Interesting news from Portland Oregon, where their light rail system keeps on growing at a steady pace, with taxpayer’s approving construction on every new line. It must be remembered that Portland’s original light rail line cost one quarter of that to build than Vancouver’s SkyTrain and the regional taxpayer has never been allowed to vote on any ‘rail’ transit project.
13 July 2009
Second line to Gresham and new path to Sherwood would extend city’s high-capacity network.
Portland’s Metro regional planning authority has picked two corridors for future major transit investments, plotting the region’s path towards better public transportation. The new routes would extend east and southwest from downtown and will be developed consecutively after the completion of projects already in the engineering stage today. Metro also selected a number of other corridors for long-term consideration.
Along with the I-205 Green Line light rail scheduled for opening on September 12, the Portland region is currently planning a new light rail line south to Milwaukie, another north to Vancouver (WA), and a streetcar extension south to Lake Oswego. These projects, already being readied for the New Start funding process, will be the first completed.
Metro’s new plans confirm that new routes between downtown and Gresham along Powell Boulevard and another between downtown and Sherwood via Tigard along Barbur Boulevard and Highway 99 will be the next to enter engineering. These routes were chosen after a close analysis of 18 possible corridors in the region and were determined to be the most cost-effective in terms of attracting ridership. Unlike the routes mentioned above, however, these lines have yet to be guaranteed funding. They also could theoretically be built as bus rapid transit, but Portland’s success thus far with light rail indicates that the city will continue investing in the latter mode.
The plan also argues for future consideration of other corridors in the southern and western parts of the region, though those projects are a long ways off.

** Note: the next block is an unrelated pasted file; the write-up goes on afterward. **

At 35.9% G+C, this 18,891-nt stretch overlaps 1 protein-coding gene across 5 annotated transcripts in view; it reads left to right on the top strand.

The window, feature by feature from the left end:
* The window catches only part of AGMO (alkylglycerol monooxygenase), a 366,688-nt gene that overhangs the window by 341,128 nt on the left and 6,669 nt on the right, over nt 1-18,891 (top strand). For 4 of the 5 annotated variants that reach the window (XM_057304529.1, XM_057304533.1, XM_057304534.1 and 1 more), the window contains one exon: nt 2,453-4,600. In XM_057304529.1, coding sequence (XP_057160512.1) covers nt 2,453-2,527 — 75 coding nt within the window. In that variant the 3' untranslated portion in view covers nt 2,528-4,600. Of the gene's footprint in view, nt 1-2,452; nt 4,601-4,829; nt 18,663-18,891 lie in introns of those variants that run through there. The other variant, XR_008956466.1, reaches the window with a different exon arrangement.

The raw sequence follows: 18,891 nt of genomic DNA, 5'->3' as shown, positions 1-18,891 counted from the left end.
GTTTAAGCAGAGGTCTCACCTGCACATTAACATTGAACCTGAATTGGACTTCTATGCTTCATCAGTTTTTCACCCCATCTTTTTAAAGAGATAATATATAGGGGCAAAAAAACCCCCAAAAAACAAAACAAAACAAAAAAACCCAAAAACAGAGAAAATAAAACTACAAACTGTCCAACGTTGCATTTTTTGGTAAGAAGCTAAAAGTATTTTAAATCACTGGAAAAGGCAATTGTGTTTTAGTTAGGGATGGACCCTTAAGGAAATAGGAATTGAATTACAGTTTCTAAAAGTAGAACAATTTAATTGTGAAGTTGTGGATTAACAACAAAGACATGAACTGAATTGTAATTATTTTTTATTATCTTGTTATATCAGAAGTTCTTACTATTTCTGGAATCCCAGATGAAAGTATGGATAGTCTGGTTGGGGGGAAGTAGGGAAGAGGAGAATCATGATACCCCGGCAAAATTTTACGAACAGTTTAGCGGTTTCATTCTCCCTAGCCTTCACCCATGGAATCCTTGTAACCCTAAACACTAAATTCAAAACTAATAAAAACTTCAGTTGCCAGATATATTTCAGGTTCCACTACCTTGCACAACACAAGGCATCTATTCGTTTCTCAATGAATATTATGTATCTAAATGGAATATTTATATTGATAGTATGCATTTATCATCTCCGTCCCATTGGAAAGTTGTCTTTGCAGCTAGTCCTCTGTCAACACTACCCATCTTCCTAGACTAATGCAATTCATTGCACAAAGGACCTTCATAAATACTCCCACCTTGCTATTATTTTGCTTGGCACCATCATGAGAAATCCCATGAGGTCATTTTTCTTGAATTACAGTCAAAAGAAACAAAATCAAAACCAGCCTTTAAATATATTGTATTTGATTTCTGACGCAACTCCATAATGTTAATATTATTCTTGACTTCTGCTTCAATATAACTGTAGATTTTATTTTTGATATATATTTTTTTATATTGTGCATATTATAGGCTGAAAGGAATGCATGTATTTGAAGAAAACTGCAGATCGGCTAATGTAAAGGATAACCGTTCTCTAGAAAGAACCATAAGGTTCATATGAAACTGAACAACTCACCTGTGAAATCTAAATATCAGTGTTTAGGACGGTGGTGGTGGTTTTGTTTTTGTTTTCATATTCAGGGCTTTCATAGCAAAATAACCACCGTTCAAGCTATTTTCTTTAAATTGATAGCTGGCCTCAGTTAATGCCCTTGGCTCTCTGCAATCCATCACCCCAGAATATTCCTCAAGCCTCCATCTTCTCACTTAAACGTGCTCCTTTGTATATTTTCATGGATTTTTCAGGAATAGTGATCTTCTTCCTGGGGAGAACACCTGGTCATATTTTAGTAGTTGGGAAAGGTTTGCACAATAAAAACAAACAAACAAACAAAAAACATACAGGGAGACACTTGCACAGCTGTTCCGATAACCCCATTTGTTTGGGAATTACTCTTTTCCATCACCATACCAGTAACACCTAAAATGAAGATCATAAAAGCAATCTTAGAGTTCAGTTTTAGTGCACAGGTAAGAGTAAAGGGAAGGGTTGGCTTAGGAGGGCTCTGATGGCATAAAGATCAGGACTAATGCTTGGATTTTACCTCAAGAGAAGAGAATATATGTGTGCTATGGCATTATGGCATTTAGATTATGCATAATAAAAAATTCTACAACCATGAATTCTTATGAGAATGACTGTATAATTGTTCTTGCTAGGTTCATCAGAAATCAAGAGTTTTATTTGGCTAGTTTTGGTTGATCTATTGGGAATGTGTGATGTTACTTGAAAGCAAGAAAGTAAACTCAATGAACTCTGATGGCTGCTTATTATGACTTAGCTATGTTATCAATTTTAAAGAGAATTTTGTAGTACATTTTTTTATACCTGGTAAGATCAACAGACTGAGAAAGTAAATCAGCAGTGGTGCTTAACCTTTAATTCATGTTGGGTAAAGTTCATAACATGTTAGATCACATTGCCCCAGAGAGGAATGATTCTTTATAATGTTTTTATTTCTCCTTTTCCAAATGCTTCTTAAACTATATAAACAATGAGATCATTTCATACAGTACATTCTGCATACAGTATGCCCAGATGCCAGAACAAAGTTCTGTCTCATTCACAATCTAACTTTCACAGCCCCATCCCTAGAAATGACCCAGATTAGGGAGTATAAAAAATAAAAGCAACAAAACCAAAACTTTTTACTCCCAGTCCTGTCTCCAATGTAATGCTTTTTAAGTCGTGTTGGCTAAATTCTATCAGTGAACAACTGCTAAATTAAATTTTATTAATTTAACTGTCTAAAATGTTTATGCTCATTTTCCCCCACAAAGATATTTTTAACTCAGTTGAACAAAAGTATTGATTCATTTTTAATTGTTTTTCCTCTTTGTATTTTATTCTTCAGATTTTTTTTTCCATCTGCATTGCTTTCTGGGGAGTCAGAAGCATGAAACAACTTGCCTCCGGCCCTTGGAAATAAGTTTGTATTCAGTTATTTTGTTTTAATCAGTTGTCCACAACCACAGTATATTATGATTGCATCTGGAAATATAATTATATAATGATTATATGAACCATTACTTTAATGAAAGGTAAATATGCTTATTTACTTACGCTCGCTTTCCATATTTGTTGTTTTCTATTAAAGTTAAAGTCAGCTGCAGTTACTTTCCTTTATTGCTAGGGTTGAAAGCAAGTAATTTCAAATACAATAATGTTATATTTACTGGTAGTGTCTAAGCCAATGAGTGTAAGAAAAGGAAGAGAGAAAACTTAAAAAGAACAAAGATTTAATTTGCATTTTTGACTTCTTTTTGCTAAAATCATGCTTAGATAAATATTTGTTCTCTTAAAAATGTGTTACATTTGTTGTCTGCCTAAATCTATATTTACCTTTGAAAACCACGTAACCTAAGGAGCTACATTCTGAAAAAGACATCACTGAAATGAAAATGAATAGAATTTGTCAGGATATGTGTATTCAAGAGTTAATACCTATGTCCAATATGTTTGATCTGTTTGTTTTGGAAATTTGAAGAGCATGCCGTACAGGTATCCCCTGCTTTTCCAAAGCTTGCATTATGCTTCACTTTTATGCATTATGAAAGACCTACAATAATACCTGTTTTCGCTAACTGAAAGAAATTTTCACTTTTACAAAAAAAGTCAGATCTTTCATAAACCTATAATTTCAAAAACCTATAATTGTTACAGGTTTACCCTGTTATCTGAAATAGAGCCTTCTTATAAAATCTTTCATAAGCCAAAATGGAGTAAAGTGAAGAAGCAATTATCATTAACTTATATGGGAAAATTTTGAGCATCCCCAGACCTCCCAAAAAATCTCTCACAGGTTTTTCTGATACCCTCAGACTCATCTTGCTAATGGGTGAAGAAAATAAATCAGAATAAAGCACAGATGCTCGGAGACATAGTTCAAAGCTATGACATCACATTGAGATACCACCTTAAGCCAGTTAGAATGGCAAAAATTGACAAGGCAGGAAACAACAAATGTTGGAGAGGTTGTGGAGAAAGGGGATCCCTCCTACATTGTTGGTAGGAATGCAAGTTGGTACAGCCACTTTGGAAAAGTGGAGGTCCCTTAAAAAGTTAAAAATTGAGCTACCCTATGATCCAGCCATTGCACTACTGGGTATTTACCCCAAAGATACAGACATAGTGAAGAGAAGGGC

Portland’s pursuit of advanced planning for its light rail program fits well with the city’s strict adherence to the Oregon-mandated urban growth boundary, which ensures that the countryside remains rural, rather than becoming exurban. Strong transportation investments in the right areas can allow for future growth in dense, infill neighborhoods and prevent suburban sprawl. The city’s streetcar expansion project follows a similar vein of thought.
The city and region could be doing a better job making that infill happen, however, and one hopes that the new lines will be the setting for a significant densification of the existing urban fabric. Though light rail has brought intense development to downtown and a few isolated spots along the routes, it hasn’t been enough of a game-changer to reorient the auto-centered lifestyle that’s still present in much of the area. Part of the problem is that many of the light rail routes — including the soon-to-open Green Line — are located adjacent to or in the median of grade-separated highways. This makes them less than ideal places for transit-oriented, walkable neighborhoods.
But Powell Boulevard and much of Route 99, by virtue of their tighter girth, are connected to the neighborhoods around them, unlike I-205, for instance. It’s easy to imagine them transformed into urban boulevards, with four and five-story buildings facing the street and commercial districts situated around light rail stations. As downtown reaches its developmental limits, these corridors could become extensions of that core, adding a bit of mixed-use urbanity to neighborhood around the whole region.
Tags: C-train, cost per km, Diesel LRT, economic stimulus, Evergreen Line, Fraser River rail bridge, Fraser Valley, gateway, infrastructure, interurban, Karlsruhe, Langley, light rail, LRT, passenger rail, Patrick Condon, Rail for the Valley, streetcars, track-sharing, tram, trams, tramtrain, transit, Translink, UBC SkyTrain, VALTAC